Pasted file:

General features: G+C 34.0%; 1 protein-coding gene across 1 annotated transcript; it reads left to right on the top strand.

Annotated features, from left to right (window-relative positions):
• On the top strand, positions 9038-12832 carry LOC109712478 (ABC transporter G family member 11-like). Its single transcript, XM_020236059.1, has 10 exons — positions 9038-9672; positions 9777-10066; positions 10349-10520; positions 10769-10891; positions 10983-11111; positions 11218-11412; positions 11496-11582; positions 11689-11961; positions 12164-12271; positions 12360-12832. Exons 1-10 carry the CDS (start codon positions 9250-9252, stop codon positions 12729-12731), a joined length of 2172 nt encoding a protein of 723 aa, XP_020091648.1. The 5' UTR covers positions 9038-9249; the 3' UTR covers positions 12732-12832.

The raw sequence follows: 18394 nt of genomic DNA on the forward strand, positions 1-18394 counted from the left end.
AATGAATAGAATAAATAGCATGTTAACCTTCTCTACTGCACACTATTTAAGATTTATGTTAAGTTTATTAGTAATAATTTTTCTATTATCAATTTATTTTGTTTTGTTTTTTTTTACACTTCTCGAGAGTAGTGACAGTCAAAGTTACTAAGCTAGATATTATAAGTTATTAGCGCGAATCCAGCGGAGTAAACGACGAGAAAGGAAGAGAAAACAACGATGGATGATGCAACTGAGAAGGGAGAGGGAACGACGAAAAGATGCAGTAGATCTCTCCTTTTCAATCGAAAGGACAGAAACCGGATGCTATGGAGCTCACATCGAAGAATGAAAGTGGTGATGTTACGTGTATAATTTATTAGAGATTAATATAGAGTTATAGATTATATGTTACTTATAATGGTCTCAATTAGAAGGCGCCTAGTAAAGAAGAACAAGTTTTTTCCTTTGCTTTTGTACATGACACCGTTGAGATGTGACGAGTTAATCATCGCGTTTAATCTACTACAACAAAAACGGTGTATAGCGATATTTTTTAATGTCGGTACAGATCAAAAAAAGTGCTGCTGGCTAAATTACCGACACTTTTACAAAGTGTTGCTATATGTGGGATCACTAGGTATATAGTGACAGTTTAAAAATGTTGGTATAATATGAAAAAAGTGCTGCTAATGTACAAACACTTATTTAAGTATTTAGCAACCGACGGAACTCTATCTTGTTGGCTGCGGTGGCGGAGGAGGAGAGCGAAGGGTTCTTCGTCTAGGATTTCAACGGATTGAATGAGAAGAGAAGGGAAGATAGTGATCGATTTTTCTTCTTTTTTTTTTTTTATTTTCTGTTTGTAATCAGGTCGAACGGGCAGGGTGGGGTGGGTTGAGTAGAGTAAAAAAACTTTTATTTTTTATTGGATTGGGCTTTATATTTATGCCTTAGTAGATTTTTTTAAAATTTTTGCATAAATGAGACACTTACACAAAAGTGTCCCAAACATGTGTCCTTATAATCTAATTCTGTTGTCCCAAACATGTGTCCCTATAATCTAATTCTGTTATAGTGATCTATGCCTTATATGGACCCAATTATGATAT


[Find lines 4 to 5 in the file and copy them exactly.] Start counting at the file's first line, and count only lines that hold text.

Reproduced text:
The raw sequence follows: 18394 nt of genomic DNA on the forward strand, positions 1-18394 counted from the left end.
AATGAATAGAATAAATAGCATGTTAACCTTCTCTACTGCACACTATTTAAGATTTATGTTAAGTTTATTAGTAATAATTTTTCTATTATCAATTTATTTTGTTTTGTTTTTTTTTACACTTCTCGAGAGTAGTGACAGTCAAAGTTACTAAGCTAGATATTATAAGTTATTAGCGCGAATCCAGCGGAGTAAACGACGAGAAAGGAAGAGAAAACAACGATGGATGATGCAACTGAGAAGGGAGAGGGAACGACGAAAAGATGCAGTAGATCTCTCCTTTTCAATCGAAAGGACAGAAACCGGATGCTATGGAGCTCACATCGAAGAATGAAAGTGGTGATGTTACGTGTATAATTTATTAGAGATTAATATAGAGTTATAGATTATATGTTACTTATAATGGTCTCAATTAGAAGGCGCCTAGTAAAGAAGAACAAGTTTTTTCCTTTGCTTTTGTACATGACACCGTTGAGATGTGACGAGTTAATCATCGCGTTTAATCTACTACAACAAAAACGGTGTATAGCGATATTTTTTAATGTCGGTACAGATCAAAAAAAGTGCTGCTGGCTAAATTACCGACACTTTTACAAAGTGTTGCTATATGTGGGATCACTAGGTATATAGTGACAGTTTAAAAATGTTGGTATAATATGAAAAAAGTGCTGCTAATGTACAAACACTTATTTAAGTATTTAGCAACCGACGGAACTCTATCTTGTTGGCTGCGGTGGCGGAGGAGGAGAGCGAAGGGTTCTTCGTCTAGGATTTCAACGGATTGAATGAGAAGAGAAGGGAAGATAGTGATCGATTTTTCTTCTTTTTTTTTTTTTATTTTCTGTTTGTAATCAGGTCGAACGGGCAGGGTGGGGTGGGTTGAGTAGAGTAAAAAAACTTTTATTTTTTATTGGATTGGGCTTTATATTTATGCCTTAGTAGATTTTTTTAAAATTTTTGCATAAATGAGACACTTACACAAAAGTGTCCCAAACATGTGTCCTTATAATCTAATTCTGTTGTCCCAAACATGTGTCCCTATAATCTAATTCTGTTATAGTGATCTATGCCTTATATGGACCCAATTATGATAT